The exciting discovery has highlighted that collecting voucher specimens and tissues remains a critical part of biological surveys. Vouchers are specimens of an animal or plant that are housed indefinitely in a permanent collection, usually a museum.
During a biological survey of South Australia’s Eyre Peninsula in 2003, Dr Catherine Kemper, Senior Research Scientist, Mammals, observed some unusual juvenile dunnarts. The dunnarts, a type of small carnivorous marsupial, had a slightly shorter tail and greyer underparts compared to the common species in the region as well as a buff-coloured patch on top of the nose.
Dr Kemper collected specimens of the dunnarts and assembled an interdisciplinary team to identify the species. The team comprised Graham Medlin, an Honorary Research Associate and the Museum’s subfossil expert, Mark Adams and Steve Cooper from the Museum's Evolutionary Biology Unit and Jeremy Austin from the University of Adelaide's Australian Centre for Ancient DNA.
Using the Museum’s collection, the newly collected voucher specimens and a combination of morphological and genetic methods, the team identified the specimens as grey-bellied dunnarts (Sminthopsis griseoventer) — a species not previously recorded in South Australia. This led to a comprehensive reassessment of the taxonomic status and distribution of the species.
Subfossils in the collection from mainland South Australia were reassessed. Grey-bellied dunnarts were found from six sites on Yorke and Eyre Peninsula and from a site in the far west of the State. The fact that the researchers were able to capture only juvenile dunnarts turned out to be a lucky coincidence. One of the important features to distinguish dunnart species is the presence or absence of a small cusp on the deciduous premolar, a tooth that is shed at about four months old. Subfossil skulls could also be identified using this characteristic.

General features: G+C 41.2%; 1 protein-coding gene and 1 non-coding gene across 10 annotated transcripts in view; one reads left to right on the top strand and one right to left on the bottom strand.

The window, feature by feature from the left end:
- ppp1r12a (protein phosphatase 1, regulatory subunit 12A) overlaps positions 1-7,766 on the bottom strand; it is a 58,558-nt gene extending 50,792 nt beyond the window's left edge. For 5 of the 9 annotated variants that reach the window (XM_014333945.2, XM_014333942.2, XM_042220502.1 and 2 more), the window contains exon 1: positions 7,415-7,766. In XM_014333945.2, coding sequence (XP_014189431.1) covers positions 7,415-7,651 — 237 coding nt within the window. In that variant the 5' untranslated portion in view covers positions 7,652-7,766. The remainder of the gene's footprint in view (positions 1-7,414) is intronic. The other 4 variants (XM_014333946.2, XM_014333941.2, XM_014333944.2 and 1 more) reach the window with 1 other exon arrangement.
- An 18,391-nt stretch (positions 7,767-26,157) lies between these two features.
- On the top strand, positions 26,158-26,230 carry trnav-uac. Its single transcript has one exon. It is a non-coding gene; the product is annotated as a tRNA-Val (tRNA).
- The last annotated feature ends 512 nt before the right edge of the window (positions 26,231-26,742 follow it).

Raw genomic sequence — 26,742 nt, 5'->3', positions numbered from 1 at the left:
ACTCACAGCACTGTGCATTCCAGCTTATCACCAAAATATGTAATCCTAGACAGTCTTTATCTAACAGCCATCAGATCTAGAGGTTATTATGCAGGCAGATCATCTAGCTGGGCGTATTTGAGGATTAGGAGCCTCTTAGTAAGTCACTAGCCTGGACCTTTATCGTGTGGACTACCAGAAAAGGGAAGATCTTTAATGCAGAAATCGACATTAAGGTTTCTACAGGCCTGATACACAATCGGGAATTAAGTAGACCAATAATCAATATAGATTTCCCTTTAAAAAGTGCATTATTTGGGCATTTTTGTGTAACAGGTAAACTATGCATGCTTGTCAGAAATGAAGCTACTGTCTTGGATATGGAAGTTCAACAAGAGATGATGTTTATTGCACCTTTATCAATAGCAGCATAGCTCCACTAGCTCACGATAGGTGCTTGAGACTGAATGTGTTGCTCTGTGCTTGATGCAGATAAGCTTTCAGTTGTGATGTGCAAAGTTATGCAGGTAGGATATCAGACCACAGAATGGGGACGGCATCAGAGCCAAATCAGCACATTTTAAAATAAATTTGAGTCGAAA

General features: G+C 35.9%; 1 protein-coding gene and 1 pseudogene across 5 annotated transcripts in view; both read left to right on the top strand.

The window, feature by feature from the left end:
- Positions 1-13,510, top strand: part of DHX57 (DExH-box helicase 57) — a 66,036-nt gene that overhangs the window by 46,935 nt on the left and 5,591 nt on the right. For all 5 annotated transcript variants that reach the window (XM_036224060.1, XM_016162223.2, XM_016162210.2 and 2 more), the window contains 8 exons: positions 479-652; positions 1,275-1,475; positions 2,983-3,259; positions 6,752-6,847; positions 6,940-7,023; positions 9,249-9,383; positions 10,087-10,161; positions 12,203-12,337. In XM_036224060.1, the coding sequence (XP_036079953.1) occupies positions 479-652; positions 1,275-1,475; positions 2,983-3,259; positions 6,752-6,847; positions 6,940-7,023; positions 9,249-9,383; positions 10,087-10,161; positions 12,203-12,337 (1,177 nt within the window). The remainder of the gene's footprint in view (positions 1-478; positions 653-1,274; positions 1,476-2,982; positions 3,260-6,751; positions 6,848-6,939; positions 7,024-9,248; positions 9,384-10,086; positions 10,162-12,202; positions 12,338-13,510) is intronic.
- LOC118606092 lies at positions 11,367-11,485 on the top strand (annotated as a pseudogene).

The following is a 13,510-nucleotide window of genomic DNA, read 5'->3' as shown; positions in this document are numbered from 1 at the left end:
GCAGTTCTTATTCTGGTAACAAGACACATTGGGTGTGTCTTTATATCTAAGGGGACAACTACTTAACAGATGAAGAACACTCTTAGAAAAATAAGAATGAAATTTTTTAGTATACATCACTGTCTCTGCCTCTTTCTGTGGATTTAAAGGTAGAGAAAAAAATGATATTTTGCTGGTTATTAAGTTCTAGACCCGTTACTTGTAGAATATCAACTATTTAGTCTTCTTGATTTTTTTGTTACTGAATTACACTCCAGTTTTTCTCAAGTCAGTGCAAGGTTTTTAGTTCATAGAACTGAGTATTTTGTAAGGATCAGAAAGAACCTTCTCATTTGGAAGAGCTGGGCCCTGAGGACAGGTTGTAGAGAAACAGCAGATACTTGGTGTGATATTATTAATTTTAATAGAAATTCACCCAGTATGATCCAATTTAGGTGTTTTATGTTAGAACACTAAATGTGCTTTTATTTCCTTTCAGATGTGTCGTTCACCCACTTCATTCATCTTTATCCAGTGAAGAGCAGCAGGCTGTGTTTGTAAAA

The research demonstrated that grey-bellied dunnarts were present in South Australia pre- and post-European settlement. Prior to European settlement they were much more widespread. Allozyme electrophoresis provided no evidence of genetic heterogeneity across their geographic range and indicated that gene flow across the Nullarbor was relatively recent. Mitochondrial DNA analysis confirmed the presence of at least four distinct species of Sminthopsis in specimens collected from Eyre Peninsula. A dunnart skin collected in a 1970s survey that had been misidentified was also correctly identified as a grey-bellied dunnart.
The collection of voucher specimens and tissues for morphological and genetic analysis is essential to identifying cryptic species like the grey-bellied dunnart. Biological surveys and environmental impact assessments that fail to collect voucher specimens may considerably under-estimate species diversity, the conservation value of a region and the impact of human activity.
Kemper, C. M., Cooper, S. J.B., Medlin, G. C., Adams, M., Stemmer, D., Saint, K. M., McDowell, M. C., and Austin, J. J. (2011). Cryptic grey-bellied dunnart (Sminthopsis griseoventer) discovered in South Australia: genetic, morphological and subfossil analyses show the value of collecting voucher material. Australian Journal of Zoology 59: 127–144.